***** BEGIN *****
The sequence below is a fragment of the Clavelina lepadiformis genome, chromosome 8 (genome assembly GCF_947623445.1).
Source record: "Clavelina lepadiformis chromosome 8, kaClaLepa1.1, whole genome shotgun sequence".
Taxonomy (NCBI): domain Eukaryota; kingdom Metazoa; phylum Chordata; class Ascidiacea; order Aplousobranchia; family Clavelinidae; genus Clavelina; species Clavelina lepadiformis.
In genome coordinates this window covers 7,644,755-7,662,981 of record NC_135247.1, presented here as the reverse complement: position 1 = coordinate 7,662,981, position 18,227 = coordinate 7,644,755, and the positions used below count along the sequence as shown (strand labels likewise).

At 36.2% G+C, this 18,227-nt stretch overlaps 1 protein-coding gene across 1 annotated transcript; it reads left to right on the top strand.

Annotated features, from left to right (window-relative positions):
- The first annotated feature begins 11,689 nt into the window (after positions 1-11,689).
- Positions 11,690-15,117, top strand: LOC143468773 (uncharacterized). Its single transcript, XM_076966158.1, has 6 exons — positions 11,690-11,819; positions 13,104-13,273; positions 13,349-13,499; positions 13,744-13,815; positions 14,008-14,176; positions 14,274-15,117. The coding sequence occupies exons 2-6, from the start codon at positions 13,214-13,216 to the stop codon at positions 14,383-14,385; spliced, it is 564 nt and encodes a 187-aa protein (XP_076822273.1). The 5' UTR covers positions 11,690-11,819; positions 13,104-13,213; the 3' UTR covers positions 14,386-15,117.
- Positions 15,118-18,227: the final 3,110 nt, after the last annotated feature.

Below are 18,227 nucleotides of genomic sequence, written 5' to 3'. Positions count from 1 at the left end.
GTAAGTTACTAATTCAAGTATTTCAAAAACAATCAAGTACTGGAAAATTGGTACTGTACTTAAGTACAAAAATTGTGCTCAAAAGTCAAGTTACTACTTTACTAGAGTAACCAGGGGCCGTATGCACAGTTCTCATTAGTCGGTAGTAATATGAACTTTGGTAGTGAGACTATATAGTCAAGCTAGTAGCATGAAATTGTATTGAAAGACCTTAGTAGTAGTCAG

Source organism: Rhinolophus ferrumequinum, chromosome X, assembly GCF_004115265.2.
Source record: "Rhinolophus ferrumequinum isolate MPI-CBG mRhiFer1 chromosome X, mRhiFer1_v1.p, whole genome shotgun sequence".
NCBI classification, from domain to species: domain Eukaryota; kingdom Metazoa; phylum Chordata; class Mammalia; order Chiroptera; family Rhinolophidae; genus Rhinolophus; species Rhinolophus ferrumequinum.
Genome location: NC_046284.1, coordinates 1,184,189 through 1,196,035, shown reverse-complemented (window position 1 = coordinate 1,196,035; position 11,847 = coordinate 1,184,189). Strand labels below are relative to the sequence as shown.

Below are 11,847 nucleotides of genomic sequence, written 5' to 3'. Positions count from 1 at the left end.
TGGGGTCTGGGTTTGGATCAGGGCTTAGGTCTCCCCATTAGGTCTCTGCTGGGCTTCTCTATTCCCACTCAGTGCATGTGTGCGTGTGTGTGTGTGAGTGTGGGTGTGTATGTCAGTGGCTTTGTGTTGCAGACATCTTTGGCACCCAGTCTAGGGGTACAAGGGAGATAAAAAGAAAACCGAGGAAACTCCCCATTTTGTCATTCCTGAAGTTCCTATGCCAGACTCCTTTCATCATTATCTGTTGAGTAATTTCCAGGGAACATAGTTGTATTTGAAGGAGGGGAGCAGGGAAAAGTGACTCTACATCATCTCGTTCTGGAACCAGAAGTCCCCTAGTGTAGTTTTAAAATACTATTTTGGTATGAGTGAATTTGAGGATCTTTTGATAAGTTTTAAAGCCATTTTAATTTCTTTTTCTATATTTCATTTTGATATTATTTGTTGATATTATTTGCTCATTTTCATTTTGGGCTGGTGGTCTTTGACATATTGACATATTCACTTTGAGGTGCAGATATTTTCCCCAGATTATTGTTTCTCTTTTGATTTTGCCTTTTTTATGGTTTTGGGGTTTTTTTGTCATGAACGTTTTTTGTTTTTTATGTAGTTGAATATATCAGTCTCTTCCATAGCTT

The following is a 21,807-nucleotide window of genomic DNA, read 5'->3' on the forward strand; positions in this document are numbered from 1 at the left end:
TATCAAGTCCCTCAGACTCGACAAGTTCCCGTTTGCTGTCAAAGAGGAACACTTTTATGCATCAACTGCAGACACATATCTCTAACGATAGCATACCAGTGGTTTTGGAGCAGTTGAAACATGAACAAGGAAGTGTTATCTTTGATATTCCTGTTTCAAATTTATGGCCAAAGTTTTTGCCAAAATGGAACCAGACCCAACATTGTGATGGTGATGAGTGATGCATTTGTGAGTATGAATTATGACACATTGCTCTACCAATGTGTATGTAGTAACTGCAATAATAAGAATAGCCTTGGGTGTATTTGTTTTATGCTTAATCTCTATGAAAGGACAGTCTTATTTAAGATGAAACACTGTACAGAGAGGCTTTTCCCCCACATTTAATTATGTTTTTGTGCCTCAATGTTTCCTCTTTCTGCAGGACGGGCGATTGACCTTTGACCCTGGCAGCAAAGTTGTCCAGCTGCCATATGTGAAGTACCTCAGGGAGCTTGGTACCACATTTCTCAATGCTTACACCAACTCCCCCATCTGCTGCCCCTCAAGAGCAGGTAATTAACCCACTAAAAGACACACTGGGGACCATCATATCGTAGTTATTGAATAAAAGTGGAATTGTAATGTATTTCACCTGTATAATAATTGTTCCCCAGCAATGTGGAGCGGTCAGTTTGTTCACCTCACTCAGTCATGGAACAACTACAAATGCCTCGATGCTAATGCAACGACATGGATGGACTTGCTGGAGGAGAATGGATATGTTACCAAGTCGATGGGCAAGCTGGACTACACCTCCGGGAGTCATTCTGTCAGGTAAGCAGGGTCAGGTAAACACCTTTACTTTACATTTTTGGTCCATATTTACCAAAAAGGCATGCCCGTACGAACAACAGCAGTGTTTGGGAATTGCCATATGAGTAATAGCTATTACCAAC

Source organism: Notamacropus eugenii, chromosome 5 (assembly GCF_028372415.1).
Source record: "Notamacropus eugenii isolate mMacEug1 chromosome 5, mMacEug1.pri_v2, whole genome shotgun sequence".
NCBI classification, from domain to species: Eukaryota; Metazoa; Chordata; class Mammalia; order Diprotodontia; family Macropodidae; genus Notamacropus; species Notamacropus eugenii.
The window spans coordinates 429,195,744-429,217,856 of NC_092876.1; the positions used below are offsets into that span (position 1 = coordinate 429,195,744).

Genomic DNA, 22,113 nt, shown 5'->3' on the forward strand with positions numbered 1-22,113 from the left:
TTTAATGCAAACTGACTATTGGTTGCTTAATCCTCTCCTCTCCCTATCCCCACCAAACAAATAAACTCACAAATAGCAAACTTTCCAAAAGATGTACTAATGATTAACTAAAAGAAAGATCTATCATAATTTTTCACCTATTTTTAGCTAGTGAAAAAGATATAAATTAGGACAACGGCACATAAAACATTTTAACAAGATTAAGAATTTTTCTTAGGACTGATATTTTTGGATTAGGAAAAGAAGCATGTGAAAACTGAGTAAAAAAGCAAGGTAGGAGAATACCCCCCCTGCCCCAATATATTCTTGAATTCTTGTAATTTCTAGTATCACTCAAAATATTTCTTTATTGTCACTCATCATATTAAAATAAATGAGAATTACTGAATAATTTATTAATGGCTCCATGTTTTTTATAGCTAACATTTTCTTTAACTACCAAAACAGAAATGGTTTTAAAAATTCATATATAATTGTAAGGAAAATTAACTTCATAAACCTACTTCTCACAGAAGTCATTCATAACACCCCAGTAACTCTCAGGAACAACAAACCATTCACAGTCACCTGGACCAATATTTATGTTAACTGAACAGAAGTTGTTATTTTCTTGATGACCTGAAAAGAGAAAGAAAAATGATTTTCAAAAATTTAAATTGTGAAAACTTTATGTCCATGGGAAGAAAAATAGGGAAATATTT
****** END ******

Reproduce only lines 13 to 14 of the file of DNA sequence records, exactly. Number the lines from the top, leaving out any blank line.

Source record: "Rhinolophus ferrumequinum isolate MPI-CBG mRhiFer1 chromosome X, mRhiFer1_v1.p, whole genome shotgun sequence".
NCBI classification, from domain to species: domain Eukaryota; kingdom Metazoa; phylum Chordata; class Mammalia; order Chiroptera; family Rhinolophidae; genus Rhinolophus; species Rhinolophus ferrumequinum.